Of Dog Days and Simple Gifts

With the heat and humidity that we've been experiencing here in Indiana in August, I'm reminded of what we used to call the "Dog Days" of summer. According to the Farmers Almanac, some people think of it as those hot humid days of summer "not fit for a dog" or days that make dogs go mad. But actually it turns out that the term Dog Days was coined by the ancient Romans and the phrase is actually a reference to the fact that, during this time, the Sun occupies the same region of the sky as Sirius (sometimes called the Dog Star), the brightest star visible from any part of Earth and part of the constellation Canis Major, the Greater Dog. As a kid growing up in a house without air conditioning,

First Point

On a recent morning I woke up earlier than usual and took my cup of coffee out onto the back deck. It was quiet other than the morning bird calls. As the sun rose, the colors of the sky brightened and became a rich mix of blue scattered with white, gray pink and purple. A gray-blue heron flapped its great wings and settled next to the pond to watch for its breakfast. The greens and blues and multicolored flowers felt like a gift spread out for anyone who noticed. Philosopher Marilynne Robinson said, "This little garden, earth, implies an act of creation which was radically, for us incomprehensibly, free." Gifts such as this lovely morning create a momentary surge in us, an impulse of aware

Overcoming Fear

A note: As you may know, I've been posting a four-week series on overcoming fear, on the church Facebook page. Below is the text for the third reflection. Since it was due on the same day as this blog entry, I decided to share this slightly shortened version with you here. When I was a kid, I was scared of grasshoppers. I hated their creepy mouths and their scratchy legs. If it's August in southern Indiana, they're everywhere. My sisters and I played in the fields behind our house. Any time a big grasshopper would leap from a weed and land on me, I had to work really hard not to get hysterical while I frantically knocked it off. I didn't want my sisters to notice and make fun of me. Grasshop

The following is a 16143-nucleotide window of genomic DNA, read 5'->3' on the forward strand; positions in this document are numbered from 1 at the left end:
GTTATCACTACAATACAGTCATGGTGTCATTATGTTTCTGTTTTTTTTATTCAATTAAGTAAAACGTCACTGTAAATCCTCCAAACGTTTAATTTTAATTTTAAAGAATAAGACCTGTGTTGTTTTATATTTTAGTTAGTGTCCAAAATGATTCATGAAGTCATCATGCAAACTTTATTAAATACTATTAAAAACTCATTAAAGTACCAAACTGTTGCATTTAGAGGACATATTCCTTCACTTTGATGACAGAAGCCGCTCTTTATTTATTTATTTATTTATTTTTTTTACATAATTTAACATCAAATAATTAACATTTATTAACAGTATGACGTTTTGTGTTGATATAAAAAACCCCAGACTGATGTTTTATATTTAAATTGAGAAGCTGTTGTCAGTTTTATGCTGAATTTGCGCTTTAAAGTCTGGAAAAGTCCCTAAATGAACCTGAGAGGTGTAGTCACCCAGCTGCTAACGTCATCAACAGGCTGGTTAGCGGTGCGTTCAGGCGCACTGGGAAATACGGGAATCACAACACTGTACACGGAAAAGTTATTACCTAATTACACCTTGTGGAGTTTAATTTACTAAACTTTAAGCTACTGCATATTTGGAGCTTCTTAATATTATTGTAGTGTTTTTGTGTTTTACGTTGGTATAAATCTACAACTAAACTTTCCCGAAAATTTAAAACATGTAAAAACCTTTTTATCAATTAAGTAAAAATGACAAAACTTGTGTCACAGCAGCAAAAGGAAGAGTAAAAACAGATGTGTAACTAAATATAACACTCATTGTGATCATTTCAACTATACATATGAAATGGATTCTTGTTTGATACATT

And the Beat Goes On. . .

Trigger Warning... some nostalgia ahead. In 1967, Sonny & Cher had a tune entitled "The Beat Goes On" with these opening lyrics... "And the beat goes on, the beat goes on, drums keep pounding a rhythm to the brain, La de da de de, la de da de da." I am not exactly sure how it happened but that song title popped into my head today as I was again reading the NWI Times and COVID-19 Update that appears each and every day in the paper. It is a daily ritual for me to look at that update each day, every day... it is a beat that goes on. The statistics for Indiana, for NW Indiana and for Porter County are updated daily as to number of new cases, number of total cases and, of course, the number of

Decisions, Decisions

"So here's what I want you to do, God helping you: Take your everyday, ordinary life-your sleeping, eating, going-to-work, and walking-around life-and place it before God as an offering. Embracing what God does for you is the best thing you can do for him. Don't become so well-adjusted to your culture that you fit into it without even thinking. Instead, fix your attention on God. You'll be changed from the inside out. Readily recognize what he wants from you, and quickly respond to it. Unlike the culture around you, always dragging you down to its level of immaturity, God brings the best out of you, develops well-formed maturity in you." Romans 12:1-2, The Message "Decisions. Decisions. Deci

© 2016 by First Presbyterian Church of Valparaiso

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